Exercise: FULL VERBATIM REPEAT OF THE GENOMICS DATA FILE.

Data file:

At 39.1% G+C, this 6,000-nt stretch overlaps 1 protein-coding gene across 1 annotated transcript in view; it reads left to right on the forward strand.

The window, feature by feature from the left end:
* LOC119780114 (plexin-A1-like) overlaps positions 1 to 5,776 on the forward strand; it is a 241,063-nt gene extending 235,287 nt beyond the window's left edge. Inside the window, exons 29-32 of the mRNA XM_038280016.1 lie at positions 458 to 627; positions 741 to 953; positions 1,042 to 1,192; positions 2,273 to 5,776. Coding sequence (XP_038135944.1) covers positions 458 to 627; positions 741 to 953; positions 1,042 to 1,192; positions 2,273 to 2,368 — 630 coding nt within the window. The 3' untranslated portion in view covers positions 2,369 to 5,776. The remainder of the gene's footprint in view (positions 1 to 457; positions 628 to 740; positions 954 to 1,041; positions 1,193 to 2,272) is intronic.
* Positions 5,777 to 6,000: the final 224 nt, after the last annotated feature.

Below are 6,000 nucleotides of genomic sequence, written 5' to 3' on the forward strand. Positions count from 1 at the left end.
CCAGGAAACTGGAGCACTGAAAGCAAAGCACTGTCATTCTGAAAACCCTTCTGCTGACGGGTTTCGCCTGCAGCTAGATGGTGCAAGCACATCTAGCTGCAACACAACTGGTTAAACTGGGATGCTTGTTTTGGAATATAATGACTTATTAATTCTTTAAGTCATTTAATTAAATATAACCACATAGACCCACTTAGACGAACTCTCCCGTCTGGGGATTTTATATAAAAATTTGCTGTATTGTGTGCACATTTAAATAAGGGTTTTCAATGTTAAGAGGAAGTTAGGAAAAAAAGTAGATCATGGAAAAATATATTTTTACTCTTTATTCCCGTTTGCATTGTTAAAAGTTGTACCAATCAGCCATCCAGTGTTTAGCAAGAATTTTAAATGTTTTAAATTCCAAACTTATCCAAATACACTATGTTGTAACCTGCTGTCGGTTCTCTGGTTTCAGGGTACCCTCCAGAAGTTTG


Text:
At 39.1% G+C, this 6,000-nt stretch overlaps 1 protein-coding gene across 1 annotated transcript in view; it reads left to right on the forward strand.

The window, feature by feature from the left end:
* LOC119780114 (plexin-A1-like) overlaps positions 1 to 5,776 on the forward strand; it is a 241,063-nt gene extending 235,287 nt beyond the window's left edge. Inside the window, exons 29-32 of the mRNA XM_038280016.1 lie at positions 458 to 627; positions 741 to 953; positions 1,042 to 1,192; positions 2,273 to 5,776. Coding sequence (XP_038135944.1) covers positions 458 to 627; positions 741 to 953; positions 1,042 to 1,192; positions 2,273 to 2,368 — 630 coding nt within the window. The 3' untranslated portion in view covers positions 2,369 to 5,776. The remainder of the gene's footprint in view (positions 1 to 457; positions 628 to 740; positions 954 to 1,041; positions 1,193 to 2,272) is intronic.
* Positions 5,777 to 6,000: the final 224 nt, after the last annotated feature.

Below are 6,000 nucleotides of genomic sequence, written 5' to 3' on the forward strand. Positions count from 1 at the left end.
CCAGGAAACTGGAGCACTGAAAGCAAAGCACTGTCATTCTGAAAACCCTTCTGCTGACGGGTTTCGCCTGCAGCTAGATGGTGCAAGCACATCTAGCTGCAACACAACTGGTTAAACTGGGATGCTTGTTTTGGAATATAATGACTTATTAATTCTTTAAGTCATTTAATTAAATATAACCACATAGACCCACTTAGACGAACTCTCCCGTCTGGGGATTTTATATAAAAATTTGCTGTATTGTGTGCACATTTAAATAAGGGTTTTCAATGTTAAGAGGAAGTTAGGAAAAAAAGTAGATCATGGAAAAATATATTTTTACTCTTTATTCCCGTTTGCATTGTTAAAAGTTGTACCAATCAGCCATCCAGTGTTTAGCAAGAATTTTAAATGTTTTAAATTCCAAACTTATCCAAATACACTATGTTGTAACCTGCTGTCGGTTCTCTGGTTTCAGGGTACCCTCCAGAAGTTTG